Younger students are continuing to see The Open University (OU) as an alternative to traditional university. Figures announced this week show course reservations for 2011/12 made by new students aged 25 and under increased by 18% compared to last year.
Students aged 25 and under now make up almost 17% of The Open University’s total student population, a rise of 10% from 2010, but the fastest growing group of new students reserving courses is the 18 and 19 year old whose numbers have increased by 30% compared to 2010/11. Career progression is one of the most common motivations for studying with the OU and four in ten OU graduates in this age group earn more than £20,000 within six months of graduating.
Christina Lloyd, Director of Teaching and Learner Support at The Open University said: “The landscape of higher education has undergone some dramatic changes recently. The Open University remains committed to providing high-quality, flexible and great value education for all. As testament to this our students consistently rank us in the top three institutions for quality in the National Student Survey.
“We’re seeing increasing numbers of new students aged 25 and under, however the fastest growing group is 18 and 19 year olds which have increased by 30% on this time last year. Their motivations for study are mirrored by the OU’s supported open learning model that fits studying around other commitments, which is vitally important as tuition fees rise.”
Jennifer Turl, 24, completed her degree with The Open University this year. She turned down a place at Durham University in favour of being able to combine work and study. “I was the only person in my sixth form that chose not to go away to university. Five years on I don't regret my decision one bit. I have been able to study at my own pace, while holding down a full time job and gaining valuable experience in the job market.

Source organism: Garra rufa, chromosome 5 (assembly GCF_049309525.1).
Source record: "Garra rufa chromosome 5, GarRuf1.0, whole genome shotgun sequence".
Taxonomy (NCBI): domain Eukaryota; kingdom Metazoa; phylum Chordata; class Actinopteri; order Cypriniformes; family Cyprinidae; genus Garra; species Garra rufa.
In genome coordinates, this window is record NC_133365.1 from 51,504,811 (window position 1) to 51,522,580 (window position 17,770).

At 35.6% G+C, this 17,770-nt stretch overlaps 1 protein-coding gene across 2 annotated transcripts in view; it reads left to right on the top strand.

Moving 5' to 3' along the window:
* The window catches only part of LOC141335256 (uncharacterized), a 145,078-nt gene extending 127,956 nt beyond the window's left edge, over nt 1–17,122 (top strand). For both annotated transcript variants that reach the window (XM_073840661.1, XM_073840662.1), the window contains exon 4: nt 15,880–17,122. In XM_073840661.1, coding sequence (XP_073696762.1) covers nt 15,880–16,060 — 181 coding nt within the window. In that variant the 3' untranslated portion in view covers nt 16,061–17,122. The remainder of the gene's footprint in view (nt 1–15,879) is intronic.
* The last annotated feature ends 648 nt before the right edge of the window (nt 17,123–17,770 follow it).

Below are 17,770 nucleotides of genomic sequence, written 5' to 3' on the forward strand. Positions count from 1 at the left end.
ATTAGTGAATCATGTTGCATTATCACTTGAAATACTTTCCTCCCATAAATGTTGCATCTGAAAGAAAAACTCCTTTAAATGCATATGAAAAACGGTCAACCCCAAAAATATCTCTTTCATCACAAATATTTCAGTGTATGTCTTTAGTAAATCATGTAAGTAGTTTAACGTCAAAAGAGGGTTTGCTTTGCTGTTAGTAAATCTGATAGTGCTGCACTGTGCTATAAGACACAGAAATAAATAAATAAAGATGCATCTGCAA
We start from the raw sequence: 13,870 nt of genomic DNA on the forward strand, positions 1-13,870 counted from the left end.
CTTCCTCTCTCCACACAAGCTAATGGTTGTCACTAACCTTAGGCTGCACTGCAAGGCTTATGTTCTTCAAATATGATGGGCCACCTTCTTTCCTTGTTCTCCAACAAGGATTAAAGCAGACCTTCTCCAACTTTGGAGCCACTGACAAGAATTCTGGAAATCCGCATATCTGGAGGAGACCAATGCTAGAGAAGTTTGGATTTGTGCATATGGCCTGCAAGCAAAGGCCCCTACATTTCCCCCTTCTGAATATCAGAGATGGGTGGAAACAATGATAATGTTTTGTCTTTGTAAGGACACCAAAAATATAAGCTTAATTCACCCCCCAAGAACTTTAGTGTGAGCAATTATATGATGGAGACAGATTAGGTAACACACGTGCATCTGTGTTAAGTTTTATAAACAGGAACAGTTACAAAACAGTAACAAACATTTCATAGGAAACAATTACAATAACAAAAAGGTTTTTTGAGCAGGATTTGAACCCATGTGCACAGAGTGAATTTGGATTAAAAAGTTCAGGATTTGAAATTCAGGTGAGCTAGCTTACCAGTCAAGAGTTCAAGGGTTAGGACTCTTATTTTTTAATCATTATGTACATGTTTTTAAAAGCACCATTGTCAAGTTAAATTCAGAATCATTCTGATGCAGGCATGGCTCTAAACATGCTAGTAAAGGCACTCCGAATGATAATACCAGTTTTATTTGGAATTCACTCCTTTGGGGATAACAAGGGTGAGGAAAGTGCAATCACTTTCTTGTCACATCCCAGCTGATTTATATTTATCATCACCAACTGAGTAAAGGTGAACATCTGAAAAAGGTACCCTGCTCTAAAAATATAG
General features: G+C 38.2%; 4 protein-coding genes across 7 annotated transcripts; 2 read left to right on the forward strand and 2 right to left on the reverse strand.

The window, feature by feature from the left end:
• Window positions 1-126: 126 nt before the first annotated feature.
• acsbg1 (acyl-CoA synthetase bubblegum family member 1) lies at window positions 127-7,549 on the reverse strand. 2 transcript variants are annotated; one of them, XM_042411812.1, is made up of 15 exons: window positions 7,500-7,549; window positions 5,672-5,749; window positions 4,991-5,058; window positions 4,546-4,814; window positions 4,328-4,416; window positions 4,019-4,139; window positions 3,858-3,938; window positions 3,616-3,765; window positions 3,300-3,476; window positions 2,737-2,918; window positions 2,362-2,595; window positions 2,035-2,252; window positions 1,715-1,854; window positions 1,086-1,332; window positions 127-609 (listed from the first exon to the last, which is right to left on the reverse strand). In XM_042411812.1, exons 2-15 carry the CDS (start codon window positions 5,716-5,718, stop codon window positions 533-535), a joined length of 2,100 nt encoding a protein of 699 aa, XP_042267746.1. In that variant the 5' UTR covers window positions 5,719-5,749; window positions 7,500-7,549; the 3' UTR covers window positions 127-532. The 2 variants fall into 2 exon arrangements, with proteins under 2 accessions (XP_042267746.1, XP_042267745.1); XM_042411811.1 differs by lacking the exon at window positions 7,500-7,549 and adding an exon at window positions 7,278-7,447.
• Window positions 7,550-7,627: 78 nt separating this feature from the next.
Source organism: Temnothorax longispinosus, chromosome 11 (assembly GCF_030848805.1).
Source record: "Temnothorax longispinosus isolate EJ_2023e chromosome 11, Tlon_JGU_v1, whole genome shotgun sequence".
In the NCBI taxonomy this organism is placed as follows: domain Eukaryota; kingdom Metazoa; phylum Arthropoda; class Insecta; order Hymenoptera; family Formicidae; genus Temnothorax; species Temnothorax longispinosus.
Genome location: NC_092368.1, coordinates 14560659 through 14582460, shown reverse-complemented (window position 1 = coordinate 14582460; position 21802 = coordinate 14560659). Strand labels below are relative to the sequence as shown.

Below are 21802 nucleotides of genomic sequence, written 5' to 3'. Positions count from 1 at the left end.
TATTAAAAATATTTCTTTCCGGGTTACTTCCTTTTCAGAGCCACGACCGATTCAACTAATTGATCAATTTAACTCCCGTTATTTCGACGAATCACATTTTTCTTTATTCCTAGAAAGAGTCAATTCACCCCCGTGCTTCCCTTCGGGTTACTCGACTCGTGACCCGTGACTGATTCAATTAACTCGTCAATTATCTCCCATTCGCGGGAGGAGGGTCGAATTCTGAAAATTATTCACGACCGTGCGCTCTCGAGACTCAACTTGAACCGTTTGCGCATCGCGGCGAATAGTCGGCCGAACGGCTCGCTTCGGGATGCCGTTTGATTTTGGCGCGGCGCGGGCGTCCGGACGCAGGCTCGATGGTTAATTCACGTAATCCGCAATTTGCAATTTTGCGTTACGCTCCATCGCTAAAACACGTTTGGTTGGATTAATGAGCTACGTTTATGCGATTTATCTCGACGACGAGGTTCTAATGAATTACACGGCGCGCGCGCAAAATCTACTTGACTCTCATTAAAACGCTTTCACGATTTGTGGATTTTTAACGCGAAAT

“I have no student debt and would consider myself far more employable than some of my counterparts fresh out of university who have struggled to find a job.
“I chose the OU because I didn't feel the university lifestyle was for me. After achieving 4A's at A Level it wasn't that I didn't have the grades or ability. I was offered a place at Durham University, which is top of the league tables for my chosen subject, geography, but I preferred the flexibility offered by the OU. It meant that I could work while studying to fund myself and avoid crippling debt. It was the best decision I ever made.”
The Open University recently announced its fee for new students in England as £5,000 per full-time equivalent study (120 credits) from 1 September 2012. The amount that students pay each year will be determined by the number of credits they are studying. For a typical student studying 60 credits in a year, the fee will be £2,500 per year.
For the first time, Government loans will be available for part-time students in England which, for many, means that they will have nothing to pay up front. Additionally, The Open University will be minimising financial barriers to study through its unique flexible payment options and financial support packages.
Most current OU students in England will be able to complete their qualifications at a price and pace consistent with their expectations when they started their course, under transitional fee arrangements.
Key facts about the OU’s younger students:
• The number of new students aged 18 and 19 making reservations for the 2011/12 academic year rose by 30% to 1,611 from 1,226 (year on year comparison as of 1st August 2011).
• 1,636 compared to 2,099 reserving places for 2010/11 (year on year comparison as of 1st August 2011).
• Three-quarters of the reservations were made by female students aged 18-19 (73% as of 1 August 2010).
• Nearly one third of the 18 and 19-year-old students who have made reservations this year are from the most deprived areas of the UK (26% as of 1 August 2011).
• The total number of students aged 25 or under is 32,139 making up 16.6% of the OU’s student population.
• Introduction to business studies was the most popular course for students under 25 in 2009/10.
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